WarnerMedia’s bet that HBO’s brand would make the streaming service instantly competitive has instead left the business in a murky place, with confusion among those who actually have access to the service, and the possibility that HBO Max could become a service with a ceiling as big as HBO’s current subscription base of 30+ million customers, which in turn is less than a quarter of Netflix’s total global audience of about 167 million subscribers.
It is likely for this reason, Nolan referred to HBO Max as “the worst streaming service.” Which not so coincidentally echoes AMC Theatres CEO Adam Aron, who said in a statement last week, “Clearly, WarnerMedia intends to sacrifice a considerable portion of the profitability of its movie studio division, and that of its production partners and filmmakers, to subsidize its HBO Max start-up.”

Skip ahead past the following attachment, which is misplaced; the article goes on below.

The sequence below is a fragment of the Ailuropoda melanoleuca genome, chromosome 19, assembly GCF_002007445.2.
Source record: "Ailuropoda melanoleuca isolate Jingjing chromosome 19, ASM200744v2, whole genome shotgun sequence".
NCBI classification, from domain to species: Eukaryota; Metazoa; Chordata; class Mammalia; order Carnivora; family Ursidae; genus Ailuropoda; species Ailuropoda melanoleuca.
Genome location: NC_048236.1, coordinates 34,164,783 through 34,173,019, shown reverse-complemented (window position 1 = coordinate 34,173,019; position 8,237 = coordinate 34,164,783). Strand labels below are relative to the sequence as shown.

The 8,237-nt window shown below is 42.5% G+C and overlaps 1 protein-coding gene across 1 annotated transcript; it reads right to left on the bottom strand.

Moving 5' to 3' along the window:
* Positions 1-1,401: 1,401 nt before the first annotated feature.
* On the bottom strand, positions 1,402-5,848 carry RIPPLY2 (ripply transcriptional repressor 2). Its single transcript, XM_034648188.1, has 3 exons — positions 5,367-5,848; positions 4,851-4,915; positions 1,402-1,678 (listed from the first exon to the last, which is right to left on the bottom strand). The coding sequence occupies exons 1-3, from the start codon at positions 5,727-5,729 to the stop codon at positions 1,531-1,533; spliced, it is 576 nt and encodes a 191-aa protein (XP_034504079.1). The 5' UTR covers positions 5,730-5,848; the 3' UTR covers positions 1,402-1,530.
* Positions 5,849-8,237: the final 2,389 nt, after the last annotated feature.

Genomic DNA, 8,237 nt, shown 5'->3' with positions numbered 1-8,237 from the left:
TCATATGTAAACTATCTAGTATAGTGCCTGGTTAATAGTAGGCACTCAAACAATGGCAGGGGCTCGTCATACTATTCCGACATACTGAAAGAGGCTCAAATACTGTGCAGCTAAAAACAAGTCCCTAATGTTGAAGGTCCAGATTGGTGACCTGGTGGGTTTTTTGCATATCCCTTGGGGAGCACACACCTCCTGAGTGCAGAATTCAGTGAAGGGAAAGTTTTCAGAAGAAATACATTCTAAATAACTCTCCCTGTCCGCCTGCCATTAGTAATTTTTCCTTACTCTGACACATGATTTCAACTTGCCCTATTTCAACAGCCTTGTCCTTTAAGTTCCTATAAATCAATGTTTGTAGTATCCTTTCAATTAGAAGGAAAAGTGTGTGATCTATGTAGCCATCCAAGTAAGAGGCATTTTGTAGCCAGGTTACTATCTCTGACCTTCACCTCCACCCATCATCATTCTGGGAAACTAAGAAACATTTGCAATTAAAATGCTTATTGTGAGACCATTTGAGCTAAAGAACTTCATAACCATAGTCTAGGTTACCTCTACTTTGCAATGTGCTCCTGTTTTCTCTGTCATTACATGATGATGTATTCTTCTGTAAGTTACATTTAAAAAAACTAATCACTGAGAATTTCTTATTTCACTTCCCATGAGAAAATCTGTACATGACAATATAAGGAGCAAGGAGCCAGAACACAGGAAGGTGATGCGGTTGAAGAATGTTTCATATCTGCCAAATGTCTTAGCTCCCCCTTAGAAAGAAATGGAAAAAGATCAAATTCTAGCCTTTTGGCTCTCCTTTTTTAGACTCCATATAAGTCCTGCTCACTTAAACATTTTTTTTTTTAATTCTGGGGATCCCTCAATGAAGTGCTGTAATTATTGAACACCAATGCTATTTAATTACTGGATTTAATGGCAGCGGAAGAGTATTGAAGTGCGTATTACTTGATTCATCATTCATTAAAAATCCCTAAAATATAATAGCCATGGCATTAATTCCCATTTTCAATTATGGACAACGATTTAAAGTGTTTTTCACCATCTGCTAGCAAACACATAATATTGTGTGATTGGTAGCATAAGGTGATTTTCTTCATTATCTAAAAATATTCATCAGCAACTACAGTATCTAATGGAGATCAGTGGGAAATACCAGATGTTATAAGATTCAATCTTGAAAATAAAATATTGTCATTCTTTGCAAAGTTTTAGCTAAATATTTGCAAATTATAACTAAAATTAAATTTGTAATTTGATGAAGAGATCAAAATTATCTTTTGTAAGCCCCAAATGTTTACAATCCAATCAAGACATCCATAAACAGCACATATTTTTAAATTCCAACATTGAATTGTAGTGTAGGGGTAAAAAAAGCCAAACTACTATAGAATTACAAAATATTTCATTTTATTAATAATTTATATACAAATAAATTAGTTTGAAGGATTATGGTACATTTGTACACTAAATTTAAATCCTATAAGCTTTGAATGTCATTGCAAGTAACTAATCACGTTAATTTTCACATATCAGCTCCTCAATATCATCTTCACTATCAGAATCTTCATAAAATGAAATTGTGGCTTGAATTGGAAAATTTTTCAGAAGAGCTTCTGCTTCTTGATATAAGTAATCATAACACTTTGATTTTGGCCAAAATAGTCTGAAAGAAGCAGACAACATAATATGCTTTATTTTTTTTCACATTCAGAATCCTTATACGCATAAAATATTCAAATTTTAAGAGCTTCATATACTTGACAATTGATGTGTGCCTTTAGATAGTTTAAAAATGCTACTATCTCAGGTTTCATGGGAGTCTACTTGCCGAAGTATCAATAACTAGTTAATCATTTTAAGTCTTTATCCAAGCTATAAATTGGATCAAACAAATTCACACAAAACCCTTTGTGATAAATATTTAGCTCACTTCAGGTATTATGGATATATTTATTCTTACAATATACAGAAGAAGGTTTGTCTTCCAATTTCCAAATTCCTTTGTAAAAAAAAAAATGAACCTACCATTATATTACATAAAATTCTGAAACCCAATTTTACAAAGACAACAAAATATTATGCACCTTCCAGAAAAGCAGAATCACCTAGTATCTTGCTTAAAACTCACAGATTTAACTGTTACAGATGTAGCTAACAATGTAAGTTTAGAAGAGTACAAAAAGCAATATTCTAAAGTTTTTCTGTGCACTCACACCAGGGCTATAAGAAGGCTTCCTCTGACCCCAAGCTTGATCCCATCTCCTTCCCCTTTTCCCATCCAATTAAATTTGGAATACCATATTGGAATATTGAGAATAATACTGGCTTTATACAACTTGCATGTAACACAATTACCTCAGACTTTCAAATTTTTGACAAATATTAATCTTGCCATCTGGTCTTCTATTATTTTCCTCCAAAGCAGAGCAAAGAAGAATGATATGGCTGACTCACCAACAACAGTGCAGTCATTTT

Indeed, Nolan’s more level-headed comments to ET Online better articulated the downside occurring within the rest of the industry.
“There’s such controversy around it, because they didn’t tell anyone,” Nolan said. “In 2021, they’ve got some of the top filmmakers in the world, they’ve got some of the biggest stars in the world who worked for years in some cases on these projects very close to their hearts that are meant to be big-screen experiences… And now they’re being used as a loss-leader for the streaming service – for the fledgling streaming service – without any real consultation.”
In fact, beyond a lack of consultation, there is the threat of impending litigation. While WarnerMedia opened up its checkbook to provide an undisclosed (but large) amount to star Gal Gadot and director Patty Jenkins for Wonder Woman 1984 going to HBO Max, offsetting the loss of back-ends and residuals both were set-up to make off the superhero sequel, the company did not do the same with any of the stars or filmmakers with similar deals on 2021’s slate… not to mention business partners like Legendary Pictures.